Unsurprisingly, EMI didn’t know what to make of Woman; they had expected a record more akin to the Scaffold hits. Thus, a stalemate took place, and the label refused to release it; Island Records came to the rescue, buying out the record, and though it did see release, it made only a minor impact. Shortly after its release, Scaffold would reunite, and McGear would go on to release one more solo album proper, 1974’s superb and underrated McGear—a masterpiece on its own, and one deserving of its own reissue. Though he hasn’t released much since, save for a handful of singles, he does still perform on occasion, and has enjoyed a quiet family life in his hometown of Liverpool.

Considering what McGear wanted to accomplish with this solo turn, one might be tempted to make comparisons to…well, you know. Don’t, please, because that’s an unfair comparison, and one that might handicap your listening experience, because Woman is a delightful record.
by Joseph Kyle, May 31, 2017 
Tracks
1. Woman - 3:04
2. Witness - 4:06
3. Jolly Good Show - 3:08
4. Roamin A Road (Mike McGear) - 2:22
5. Sister (Mike McGear) - 3:13
6. Wishin - 3:24
7. Young Young Man (Five Years Ago) - 0:59
8. Young Young Man (Five Years Later) - 2:50
9. Edward Heath (Mike McGear) - 0:57
10.Bored As Butterscotch (Mike McGear, Roger McGough, Friends) - 2:51
11.Uptowndowntown (Mike McGear) - 3:29
12.Tiger / Strawberry Jam - 7:26
All songs by Mike McGear, Roger McGough, except where stated

Musicians
*Mike McGear - Vocals
*Roger McGough - Guitars
*Andy Roberts - Guitars
*Roger Bunn - Bass Guitar
*Dave Richards - Bass Guitar
*Zoot Money - Piano, Keyboards
*John Megginson - Organ
*Brian Auger - Keyboards
*Norman Yardley - Harmonica
*Gerry Conway - Drums, Percussion
*Ginger Johnson - Percussion
*Michael Rosen - Horns
*Roger Ball - Horns
*Cecil Moss - Horns
*Chris Pyne - Horns
*Malcolm Duncan - Horns
*Paul Korda - Backing Vocals
*Steve Gould - Backing Vocals
*Alan Gorrie - Backing Vocals
*Centipede - Strings
*Tony Coe - Saxophones

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Monday, March 11, 2019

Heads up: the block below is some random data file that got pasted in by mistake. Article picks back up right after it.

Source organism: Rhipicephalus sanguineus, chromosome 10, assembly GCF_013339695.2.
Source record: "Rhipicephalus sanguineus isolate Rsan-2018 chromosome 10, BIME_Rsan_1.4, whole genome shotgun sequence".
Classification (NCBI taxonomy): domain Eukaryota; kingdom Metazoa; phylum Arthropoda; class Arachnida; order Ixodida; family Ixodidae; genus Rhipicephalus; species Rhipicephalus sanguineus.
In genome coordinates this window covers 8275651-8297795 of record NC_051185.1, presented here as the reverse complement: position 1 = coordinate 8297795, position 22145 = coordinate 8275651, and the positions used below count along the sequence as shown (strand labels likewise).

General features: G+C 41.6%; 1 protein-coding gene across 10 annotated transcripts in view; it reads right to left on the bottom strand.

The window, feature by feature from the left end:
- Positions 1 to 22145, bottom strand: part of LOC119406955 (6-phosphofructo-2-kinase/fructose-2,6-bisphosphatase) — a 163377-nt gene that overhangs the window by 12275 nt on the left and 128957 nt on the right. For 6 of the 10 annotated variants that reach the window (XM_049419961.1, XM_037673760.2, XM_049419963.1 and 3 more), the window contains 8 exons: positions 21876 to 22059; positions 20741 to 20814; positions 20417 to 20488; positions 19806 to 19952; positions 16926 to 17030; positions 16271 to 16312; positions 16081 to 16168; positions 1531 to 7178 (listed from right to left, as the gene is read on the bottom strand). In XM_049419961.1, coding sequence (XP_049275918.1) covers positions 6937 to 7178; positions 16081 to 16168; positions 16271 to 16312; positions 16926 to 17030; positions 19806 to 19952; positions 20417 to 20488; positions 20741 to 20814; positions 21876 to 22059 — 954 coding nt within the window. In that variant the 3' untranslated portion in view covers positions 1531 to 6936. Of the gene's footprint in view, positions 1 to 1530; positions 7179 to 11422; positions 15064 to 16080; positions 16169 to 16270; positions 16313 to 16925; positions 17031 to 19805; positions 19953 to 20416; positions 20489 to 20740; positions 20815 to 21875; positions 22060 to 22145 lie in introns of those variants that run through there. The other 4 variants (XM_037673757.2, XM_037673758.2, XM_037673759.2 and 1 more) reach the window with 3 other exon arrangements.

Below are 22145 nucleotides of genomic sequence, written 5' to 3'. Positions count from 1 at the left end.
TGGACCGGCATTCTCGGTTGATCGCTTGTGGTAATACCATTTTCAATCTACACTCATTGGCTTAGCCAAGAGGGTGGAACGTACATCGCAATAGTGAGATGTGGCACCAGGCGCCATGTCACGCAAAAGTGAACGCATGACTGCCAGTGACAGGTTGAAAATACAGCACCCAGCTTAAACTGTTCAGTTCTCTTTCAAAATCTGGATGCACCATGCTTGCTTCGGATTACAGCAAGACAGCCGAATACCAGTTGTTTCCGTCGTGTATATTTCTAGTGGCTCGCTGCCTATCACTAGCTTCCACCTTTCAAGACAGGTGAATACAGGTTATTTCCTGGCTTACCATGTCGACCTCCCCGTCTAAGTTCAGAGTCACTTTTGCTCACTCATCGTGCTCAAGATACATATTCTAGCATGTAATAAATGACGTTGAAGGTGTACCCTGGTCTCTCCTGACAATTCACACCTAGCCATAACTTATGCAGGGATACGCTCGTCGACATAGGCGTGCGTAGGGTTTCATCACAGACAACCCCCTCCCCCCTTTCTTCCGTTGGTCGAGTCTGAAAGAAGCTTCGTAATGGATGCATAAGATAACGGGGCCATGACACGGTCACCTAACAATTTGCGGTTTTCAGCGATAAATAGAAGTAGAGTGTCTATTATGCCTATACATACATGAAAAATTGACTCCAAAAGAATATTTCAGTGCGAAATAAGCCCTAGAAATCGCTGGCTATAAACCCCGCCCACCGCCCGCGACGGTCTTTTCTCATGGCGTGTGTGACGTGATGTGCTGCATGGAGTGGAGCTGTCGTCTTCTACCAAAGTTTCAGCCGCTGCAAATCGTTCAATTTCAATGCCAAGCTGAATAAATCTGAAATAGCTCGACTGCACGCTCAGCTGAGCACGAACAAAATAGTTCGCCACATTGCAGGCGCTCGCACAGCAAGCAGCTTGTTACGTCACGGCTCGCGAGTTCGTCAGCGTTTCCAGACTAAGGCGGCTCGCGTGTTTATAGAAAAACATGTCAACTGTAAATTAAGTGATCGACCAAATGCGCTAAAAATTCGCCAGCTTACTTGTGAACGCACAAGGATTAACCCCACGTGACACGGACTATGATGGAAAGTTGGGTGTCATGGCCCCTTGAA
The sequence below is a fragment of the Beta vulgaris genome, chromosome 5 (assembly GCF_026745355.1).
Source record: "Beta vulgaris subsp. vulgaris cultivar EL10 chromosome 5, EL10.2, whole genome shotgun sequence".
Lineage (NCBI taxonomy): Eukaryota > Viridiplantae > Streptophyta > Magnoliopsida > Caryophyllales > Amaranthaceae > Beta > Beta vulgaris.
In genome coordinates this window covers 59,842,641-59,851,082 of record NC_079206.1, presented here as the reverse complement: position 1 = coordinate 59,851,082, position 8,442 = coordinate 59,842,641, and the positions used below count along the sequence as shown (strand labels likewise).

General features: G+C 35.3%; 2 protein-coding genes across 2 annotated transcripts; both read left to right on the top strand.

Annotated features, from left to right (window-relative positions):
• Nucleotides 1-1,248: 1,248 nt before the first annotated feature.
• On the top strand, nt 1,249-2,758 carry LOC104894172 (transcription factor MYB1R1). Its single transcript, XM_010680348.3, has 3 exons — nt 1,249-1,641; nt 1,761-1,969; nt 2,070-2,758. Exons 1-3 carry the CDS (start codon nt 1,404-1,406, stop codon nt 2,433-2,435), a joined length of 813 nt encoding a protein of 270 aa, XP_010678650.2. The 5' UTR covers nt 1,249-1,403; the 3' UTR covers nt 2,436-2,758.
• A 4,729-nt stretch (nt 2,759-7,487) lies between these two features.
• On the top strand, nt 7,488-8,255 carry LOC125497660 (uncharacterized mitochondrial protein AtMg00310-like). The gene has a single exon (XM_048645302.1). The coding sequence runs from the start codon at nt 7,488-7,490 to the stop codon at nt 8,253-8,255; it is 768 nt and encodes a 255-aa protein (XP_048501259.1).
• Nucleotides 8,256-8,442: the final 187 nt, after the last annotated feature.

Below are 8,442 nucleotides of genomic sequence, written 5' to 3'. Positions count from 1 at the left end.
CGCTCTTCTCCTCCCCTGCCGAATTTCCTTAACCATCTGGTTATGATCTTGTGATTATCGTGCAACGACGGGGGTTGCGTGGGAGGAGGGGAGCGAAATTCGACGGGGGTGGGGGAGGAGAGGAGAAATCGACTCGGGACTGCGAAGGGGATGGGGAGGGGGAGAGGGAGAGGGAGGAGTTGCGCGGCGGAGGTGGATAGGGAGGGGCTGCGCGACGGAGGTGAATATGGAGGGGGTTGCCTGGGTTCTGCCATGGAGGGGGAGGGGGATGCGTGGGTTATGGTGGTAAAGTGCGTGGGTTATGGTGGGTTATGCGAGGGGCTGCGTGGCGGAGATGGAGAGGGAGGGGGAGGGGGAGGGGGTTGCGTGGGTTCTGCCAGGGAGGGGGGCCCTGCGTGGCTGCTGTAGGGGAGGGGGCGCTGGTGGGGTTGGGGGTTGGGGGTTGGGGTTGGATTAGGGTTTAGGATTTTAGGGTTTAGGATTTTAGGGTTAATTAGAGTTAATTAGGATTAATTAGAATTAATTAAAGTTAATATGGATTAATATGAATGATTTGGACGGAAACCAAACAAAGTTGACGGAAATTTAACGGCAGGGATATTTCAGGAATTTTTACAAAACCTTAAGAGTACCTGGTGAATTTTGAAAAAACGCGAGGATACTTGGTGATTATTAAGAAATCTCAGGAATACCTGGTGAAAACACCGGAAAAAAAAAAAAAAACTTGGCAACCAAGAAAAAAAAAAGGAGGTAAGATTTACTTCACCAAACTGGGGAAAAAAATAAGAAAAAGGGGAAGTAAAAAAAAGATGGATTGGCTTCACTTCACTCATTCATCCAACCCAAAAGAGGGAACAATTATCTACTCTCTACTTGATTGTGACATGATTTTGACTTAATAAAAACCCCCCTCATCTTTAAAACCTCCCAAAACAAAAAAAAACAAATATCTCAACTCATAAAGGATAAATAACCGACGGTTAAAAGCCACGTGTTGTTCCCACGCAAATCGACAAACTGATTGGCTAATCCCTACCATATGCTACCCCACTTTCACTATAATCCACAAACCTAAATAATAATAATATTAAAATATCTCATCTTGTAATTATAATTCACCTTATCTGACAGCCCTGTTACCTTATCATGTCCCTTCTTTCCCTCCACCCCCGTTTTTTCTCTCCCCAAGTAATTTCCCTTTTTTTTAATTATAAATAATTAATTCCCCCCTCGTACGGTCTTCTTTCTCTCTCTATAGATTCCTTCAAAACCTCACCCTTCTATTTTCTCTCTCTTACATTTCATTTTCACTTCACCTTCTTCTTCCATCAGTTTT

Birds Of A Feather ‎– The Page One Recordings (1970 uk, beautiful blue eyed soul sunny pop, 2017 remaster with bonus tracks)



First time reissue for the self-titled Birds Of A Feather album from 1970, plus the two sides of the Blacksmith Blues single that preceded it….Ian Canty sees another example of Elton John’s impressive early 70s work-rate and the offerings of the talented Chanter brood from Fulham…..

Firstly, don’t run away, it’s nothing to do with that sitcom! Doreen and Irene Chanter grew up in a musical South West London household and during the 60s joined with their male siblings Alex and Charlie (providing guitar and drums respectively) to launch their own band. Dubbed logically enough the Chanters, they entered and won an edition of the X Factor prototype Opportunity Knocks.

After that television exposure they were duly signed by CBS in 1966 and put out four singles over the next couple of years. The sisters’ soulful vocals came to the fore as they progressed, but their time at the label was not successful or particularly happy, so in 1969 the band moved over to Troggs’ manager Larry Page’s Page One imprint. After the successful audition for Page, a new name was sought for the band and the title bestowed on them was Birds Of A Feather. This audition took place at the DJM studios, which was to bring them into the orbit of one Reginald Dwight aka Elton John.